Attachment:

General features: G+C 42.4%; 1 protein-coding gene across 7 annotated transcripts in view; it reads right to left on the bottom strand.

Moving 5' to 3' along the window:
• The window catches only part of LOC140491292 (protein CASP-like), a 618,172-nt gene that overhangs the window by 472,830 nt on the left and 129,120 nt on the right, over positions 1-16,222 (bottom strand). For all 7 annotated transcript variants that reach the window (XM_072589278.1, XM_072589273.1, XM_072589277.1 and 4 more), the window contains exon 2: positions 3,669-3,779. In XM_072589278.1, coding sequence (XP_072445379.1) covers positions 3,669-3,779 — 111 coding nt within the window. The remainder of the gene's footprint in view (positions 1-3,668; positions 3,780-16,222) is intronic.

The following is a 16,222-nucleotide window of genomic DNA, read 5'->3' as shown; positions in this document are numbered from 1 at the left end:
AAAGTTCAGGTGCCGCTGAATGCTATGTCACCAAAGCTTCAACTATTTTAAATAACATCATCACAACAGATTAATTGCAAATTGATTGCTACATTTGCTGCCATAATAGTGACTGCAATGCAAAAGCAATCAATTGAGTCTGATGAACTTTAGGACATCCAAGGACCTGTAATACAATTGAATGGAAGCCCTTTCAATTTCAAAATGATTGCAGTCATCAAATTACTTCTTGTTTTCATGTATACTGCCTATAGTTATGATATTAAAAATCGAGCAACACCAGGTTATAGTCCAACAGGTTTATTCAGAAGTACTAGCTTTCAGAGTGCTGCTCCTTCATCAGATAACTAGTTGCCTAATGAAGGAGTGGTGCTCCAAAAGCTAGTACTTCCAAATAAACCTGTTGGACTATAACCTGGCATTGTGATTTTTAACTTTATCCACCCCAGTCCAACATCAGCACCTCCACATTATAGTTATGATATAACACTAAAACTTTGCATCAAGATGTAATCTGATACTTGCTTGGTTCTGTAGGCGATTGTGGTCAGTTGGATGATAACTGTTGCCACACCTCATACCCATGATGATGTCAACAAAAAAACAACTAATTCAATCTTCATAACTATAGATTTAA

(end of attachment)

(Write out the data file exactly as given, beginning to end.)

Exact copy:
General features: G+C 42.4%; 1 protein-coding gene across 7 annotated transcripts in view; it reads right to left on the bottom strand.

Moving 5' to 3' along the window:
• The window catches only part of LOC140491292 (protein CASP-like), a 618,172-nt gene that overhangs the window by 472,830 nt on the left and 129,120 nt on the right, over positions 1-16,222 (bottom strand). For all 7 annotated transcript variants that reach the window (XM_072589278.1, XM_072589273.1, XM_072589277.1 and 4 more), the window contains exon 2: positions 3,669-3,779. In XM_072589278.1, coding sequence (XP_072445379.1) covers positions 3,669-3,779 — 111 coding nt within the window. The remainder of the gene's footprint in view (positions 1-3,668; positions 3,780-16,222) is intronic.

The following is a 16,222-nucleotide window of genomic DNA, read 5'->3' as shown; positions in this document are numbered from 1 at the left end:
AAAGTTCAGGTGCCGCTGAATGCTATGTCACCAAAGCTTCAACTATTTTAAATAACATCATCACAACAGATTAATTGCAAATTGATTGCTACATTTGCTGCCATAATAGTGACTGCAATGCAAAAGCAATCAATTGAGTCTGATGAACTTTAGGACATCCAAGGACCTGTAATACAATTGAATGGAAGCCCTTTCAATTTCAAAATGATTGCAGTCATCAAATTACTTCTTGTTTTCATGTATACTGCCTATAGTTATGATATTAAAAATCGAGCAACACCAGGTTATAGTCCAACAGGTTTATTCAGAAGTACTAGCTTTCAGAGTGCTGCTCCTTCATCAGATAACTAGTTGCCTAATGAAGGAGTGGTGCTCCAAAAGCTAGTACTTCCAAATAAACCTGTTGGACTATAACCTGGCATTGTGATTTTTAACTTTATCCACCCCAGTCCAACATCAGCACCTCCACATTATAGTTATGATATAACACTAAAACTTTGCATCAAGATGTAATCTGATACTTGCTTGGTTCTGTAGGCGATTGTGGTCAGTTGGATGATAACTGTTGCCACACCTCATACCCATGATGATGTCAACAAAAAAACAACTAATTCAATCTTCATAACTATAGATTTAA